French soldiers in a trench during World War I. (Courtesy Reuters)
U.S. Soldiers at the Maginot line, 1944. (Department of Defense)
Generals Douglas MacArthur and Richard K. Sutherland at the Malinta Tunnel headquarters, March 1, 1942. (U.S. Army)
A hospital lateral in the Malinta Tunnel, 1940s. (U.S. Army)
The World War II–era Imperial Navy hospital cave on Iwo-Jima, Japan. (Michael Caronna / Courtesy Reuters)
Part of the five-acre network of tunnels in Cheyenne Mountain, Colorado, built during the Cold War to house the North American Aerospace Defense Command. (U.S. Army)
Cu Chi Tunnel in Vietnam. (Courtesy Reuters)
Tunnel rats conducting a search and destroy mission in Vietnam, April, 24 1967. (National Archives)
The entrance to the North Korea's 4th Infiltration Tunnel, Korean DMZ. (Wikimedia)
A Hamas fighter inside a tunnel in Gaza, August 18, 2014. (Mohammed Salem / Courtesy Reuters)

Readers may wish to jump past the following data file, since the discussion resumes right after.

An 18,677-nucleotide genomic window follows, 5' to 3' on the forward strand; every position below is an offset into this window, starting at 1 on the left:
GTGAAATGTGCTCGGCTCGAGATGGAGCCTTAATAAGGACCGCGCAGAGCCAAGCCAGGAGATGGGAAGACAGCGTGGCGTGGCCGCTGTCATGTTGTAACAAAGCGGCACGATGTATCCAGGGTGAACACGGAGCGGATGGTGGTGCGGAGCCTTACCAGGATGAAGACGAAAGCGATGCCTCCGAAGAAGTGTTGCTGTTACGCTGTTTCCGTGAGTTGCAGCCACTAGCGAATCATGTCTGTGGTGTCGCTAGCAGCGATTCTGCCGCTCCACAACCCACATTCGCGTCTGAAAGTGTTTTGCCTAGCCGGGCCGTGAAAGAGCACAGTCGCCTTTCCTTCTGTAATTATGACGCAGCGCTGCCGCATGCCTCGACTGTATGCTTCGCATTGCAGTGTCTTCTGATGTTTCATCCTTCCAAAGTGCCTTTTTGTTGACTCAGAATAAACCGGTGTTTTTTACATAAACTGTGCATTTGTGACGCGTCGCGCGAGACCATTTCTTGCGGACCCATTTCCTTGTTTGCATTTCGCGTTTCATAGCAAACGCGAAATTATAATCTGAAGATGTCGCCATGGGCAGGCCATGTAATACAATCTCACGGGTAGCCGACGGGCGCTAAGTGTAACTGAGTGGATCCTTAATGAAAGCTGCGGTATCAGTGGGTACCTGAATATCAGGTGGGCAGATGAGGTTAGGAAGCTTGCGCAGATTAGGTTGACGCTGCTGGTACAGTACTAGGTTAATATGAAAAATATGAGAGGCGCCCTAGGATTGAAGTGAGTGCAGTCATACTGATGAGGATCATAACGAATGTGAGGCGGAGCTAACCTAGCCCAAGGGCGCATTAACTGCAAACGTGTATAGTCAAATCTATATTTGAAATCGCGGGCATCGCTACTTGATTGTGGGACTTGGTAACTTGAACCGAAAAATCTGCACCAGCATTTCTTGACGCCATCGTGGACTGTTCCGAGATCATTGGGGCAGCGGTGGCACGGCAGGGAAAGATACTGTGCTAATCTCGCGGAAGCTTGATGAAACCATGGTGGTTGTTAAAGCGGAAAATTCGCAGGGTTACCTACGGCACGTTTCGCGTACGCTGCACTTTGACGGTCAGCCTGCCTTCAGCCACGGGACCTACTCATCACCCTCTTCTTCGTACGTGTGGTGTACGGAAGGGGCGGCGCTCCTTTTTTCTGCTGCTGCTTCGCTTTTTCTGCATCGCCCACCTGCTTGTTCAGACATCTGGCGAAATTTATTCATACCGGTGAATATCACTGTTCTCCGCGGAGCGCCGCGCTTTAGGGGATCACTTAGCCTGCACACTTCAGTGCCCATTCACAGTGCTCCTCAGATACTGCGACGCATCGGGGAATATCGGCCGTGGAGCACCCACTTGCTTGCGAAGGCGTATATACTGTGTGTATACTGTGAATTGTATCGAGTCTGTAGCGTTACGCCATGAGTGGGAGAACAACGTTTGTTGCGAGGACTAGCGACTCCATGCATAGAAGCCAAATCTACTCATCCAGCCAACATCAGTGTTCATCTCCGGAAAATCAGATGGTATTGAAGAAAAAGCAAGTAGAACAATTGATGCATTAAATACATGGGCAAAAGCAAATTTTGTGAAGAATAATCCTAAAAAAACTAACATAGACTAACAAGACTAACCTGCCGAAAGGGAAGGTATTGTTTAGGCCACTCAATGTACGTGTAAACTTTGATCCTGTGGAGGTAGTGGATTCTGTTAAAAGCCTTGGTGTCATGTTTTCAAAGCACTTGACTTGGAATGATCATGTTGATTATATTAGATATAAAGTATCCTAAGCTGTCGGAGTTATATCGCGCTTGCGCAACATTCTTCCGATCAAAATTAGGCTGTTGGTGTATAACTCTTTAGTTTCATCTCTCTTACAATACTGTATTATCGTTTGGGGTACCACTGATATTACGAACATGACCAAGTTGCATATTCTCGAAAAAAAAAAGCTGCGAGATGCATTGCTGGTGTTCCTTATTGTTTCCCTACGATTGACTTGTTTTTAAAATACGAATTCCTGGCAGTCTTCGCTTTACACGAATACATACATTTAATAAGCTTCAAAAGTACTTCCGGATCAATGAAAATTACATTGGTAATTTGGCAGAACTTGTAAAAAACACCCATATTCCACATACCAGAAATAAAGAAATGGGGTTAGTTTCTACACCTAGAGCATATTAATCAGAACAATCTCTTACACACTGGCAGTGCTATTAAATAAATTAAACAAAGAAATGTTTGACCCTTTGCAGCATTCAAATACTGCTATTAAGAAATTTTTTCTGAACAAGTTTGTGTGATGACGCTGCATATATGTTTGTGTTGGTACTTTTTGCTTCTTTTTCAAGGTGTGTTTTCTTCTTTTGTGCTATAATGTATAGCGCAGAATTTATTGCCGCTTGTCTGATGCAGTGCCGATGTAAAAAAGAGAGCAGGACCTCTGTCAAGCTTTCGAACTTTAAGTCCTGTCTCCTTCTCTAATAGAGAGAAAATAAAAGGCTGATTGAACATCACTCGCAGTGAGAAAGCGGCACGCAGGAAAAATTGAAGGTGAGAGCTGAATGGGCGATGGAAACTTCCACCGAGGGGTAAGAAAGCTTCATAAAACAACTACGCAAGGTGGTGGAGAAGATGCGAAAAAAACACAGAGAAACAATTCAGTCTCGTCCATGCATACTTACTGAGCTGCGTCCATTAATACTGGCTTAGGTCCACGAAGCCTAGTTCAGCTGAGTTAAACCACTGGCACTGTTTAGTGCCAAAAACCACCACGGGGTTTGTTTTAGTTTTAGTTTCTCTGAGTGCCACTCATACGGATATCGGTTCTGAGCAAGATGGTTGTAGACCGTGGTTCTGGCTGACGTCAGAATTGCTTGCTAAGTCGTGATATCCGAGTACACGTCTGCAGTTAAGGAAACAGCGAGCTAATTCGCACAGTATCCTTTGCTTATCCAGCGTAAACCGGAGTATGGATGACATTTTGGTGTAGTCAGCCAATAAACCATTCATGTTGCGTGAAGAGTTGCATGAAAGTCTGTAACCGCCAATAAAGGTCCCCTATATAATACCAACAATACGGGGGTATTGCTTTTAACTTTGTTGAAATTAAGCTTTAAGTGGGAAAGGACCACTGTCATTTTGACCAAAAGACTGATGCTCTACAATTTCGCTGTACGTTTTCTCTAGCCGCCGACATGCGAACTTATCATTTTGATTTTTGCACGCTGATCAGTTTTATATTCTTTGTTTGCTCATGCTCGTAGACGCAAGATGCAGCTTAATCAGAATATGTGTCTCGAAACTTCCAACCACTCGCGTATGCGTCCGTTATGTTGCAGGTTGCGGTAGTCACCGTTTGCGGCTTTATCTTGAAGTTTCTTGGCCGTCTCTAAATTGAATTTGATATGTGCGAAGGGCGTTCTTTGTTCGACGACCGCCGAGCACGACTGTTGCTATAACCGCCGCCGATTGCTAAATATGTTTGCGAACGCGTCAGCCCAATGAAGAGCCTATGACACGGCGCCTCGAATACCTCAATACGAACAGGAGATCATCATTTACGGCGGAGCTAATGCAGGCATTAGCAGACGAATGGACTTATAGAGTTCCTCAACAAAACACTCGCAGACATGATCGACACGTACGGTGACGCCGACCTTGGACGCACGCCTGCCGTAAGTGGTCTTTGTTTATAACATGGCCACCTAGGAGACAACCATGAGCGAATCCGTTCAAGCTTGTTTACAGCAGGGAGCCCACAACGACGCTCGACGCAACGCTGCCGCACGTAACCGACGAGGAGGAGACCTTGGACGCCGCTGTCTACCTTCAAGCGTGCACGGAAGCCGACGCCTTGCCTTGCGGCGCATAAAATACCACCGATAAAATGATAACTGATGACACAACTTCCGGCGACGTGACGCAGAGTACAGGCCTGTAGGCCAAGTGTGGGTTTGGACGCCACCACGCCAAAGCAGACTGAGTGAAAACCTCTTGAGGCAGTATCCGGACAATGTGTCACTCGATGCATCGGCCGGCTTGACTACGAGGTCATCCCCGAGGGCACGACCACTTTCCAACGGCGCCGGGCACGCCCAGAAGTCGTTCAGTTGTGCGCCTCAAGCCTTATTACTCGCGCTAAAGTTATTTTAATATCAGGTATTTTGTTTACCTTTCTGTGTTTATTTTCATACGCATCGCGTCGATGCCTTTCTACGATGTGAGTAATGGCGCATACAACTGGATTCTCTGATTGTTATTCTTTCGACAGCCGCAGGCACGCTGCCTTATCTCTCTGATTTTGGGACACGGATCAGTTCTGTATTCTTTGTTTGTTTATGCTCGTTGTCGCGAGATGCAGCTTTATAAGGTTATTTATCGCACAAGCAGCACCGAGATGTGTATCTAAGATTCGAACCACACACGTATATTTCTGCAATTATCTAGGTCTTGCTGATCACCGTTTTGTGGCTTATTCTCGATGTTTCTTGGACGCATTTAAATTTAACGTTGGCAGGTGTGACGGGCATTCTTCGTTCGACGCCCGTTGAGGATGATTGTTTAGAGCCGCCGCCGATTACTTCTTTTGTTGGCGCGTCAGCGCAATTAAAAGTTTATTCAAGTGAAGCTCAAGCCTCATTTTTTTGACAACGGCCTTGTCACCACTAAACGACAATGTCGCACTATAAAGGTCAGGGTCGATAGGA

Tunnel Through Hell

Perhaps the most surprising development of the recent war between Israel and Gaza was the discovery of the sophisticated network of tunnels that Hamas had quietly developed in the preceding years. The dark, low-tech tunnels running underneath Gaza offered a stark juxtaposition to the modern artillery Israel deployed on the surface.

But if the tunnels hinted at an older kind of warfare, that doesn’t mean they should be dismissed as a military curiosity. Compared with the most sophisticated weapons systems in use today, tunnels have withstood the test of time: for centuries, they have allowed military units to approach their enemies undetected and helped weaker combatants turn the battlefield to their advantage. There’s no way to know how long drones or lasers or anti-missile defense systems will last. But as long as there is warfare, tunnels will almost certainly be part of the fight.

From Arthur Herman's "Notes From the Underground." Read more.

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